Wed, 15 Aug 2012

And Then There Are The Endings


Have I mentioned endings? Once I've wailed and sweated blood to pass my personal one minute barrier, (I've been told I should write advertising jingles, I don't know what those are but apparently they only have to be 30 seconds!) then I have to write the ending. Oh the ending. I'm stuck right now on the ending. Can you tell? I just pulled out that piece I was working on last time... and now I have to finish the darn thing. Killing tree giants is easier.

I've written an entire one minute and twenty four seconds of music! I was hoping for more, but as my music gets exponentially worse the further I stretch it, it's time to wrap this one up... Another way to think about it - endings are hard to write, but as each successive second of music becomes more difficult to reconcile with the already composed body, at some point the ending starts to look easier than extending the piece.

Argh, the ending. To go out with a crash and a bang, or a gentle sigh? Or to thumb your nose at the establishment, convention and comfort, and just end the darn thing on a leading tone, the 7th if you're in a major key. That's something only questers and sylvans with black berets and gold belts can get away with. There is, however, always hanging on to the leading tone for as long as you can milk it before finally resolving back to the tonic. Although, come to think of it, I'm still pretty sure I'm in a Dorian mode. Which has no natural leading tone! Well, that's out then. This energetic dance is not going quietly into the night. It needs some kind of bang. It's awfully hard to end a song loudly without slowing down though, and I really don't want to slow it down. Is it possible to end a song, with good resolution, without slowing it down? That's a conundrum. I think if you don't slow down, the listener just goes flying past the ending, lands with a thump in the dirt, and looks up at you with a surprised sorrowfully confused expression. But maybe there's some way of cueing the listener without slowing down. "Hey! This is the ending here, listen up!" How do you do that? Well, you can slow down... no no no! Bah. I wonder, can you speed up? Does that work? Can you say "I'm running past the limit of my endurance now, any second I'm just going to drop!" Can you get your satisfaction that way? Huh.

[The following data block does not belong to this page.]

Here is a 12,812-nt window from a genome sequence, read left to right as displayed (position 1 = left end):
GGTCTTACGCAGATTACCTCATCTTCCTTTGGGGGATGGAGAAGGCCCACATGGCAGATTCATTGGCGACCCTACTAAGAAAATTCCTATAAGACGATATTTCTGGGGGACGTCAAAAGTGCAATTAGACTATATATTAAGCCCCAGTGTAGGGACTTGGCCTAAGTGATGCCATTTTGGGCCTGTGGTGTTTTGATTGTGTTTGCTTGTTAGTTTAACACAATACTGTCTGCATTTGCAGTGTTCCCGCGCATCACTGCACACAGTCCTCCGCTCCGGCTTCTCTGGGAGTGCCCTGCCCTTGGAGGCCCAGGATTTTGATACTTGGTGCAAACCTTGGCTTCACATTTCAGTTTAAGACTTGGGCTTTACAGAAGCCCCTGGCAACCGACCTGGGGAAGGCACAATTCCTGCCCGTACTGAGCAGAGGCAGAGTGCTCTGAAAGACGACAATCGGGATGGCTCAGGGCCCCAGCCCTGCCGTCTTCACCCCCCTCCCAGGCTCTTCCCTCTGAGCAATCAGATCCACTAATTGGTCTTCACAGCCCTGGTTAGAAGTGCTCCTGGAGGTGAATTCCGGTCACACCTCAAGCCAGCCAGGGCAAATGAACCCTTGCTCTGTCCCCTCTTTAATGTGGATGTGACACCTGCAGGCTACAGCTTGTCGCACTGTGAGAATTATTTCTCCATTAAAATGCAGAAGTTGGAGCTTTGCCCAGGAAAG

Oh, no natural leading tone. Right, in a Dorian scale the 7th is flat. So you can raise the seventh, and then you have a leading tone, it's just not in the key. I think I'm going to need that here... Oh, but high c# is out of range... I wonder, can I borrow the leading tone from the major scale that corresponds to the Dorian mode I'm in? That'd just be B from the major key of C. That's only the 6th note in the Dorian mode of course... it doesn't seem like a particularly strong leading tone, but it does feel like it has some pull. That's interesting. 'course it might just be because I haven't stuck to my mode faithfully enough.

Can I support it with a raised Dorian 7th? Oof. [=c#e/c#]b is interesting, but I think it requires a more... educated... ear than mine to appreciate. The dangerous insidious thing about chords like that of course, is the more times you listen to them, the better they starts to sound. To you. Not to someone hearing your piece for the first time. That's a lesson I keep needing to relearn. Sure, it's grown on me, but do I have the time to tie down my listeners and play something for them until it grows on them too? That's the sort of thing you loose your belt for, musical torture. Must. Resist. Seductive. Pull. Of. Angsty. Chord!

Ooof. Good thing I erased that chord, I'm really starting to like it.

Resolution is such an odd thing. After pulling in that B from C Major as a leading tone, I could have resolved into the key of C, but I think I'm going to stick to resolving into D Dorian. It has a little more juice, but hopefully not too much. Woo hoo! I've got the bones for an ending now, ascending phrases to a fake leading tone, baited and switched into the modal tonic. Time to end this way-too-long entry.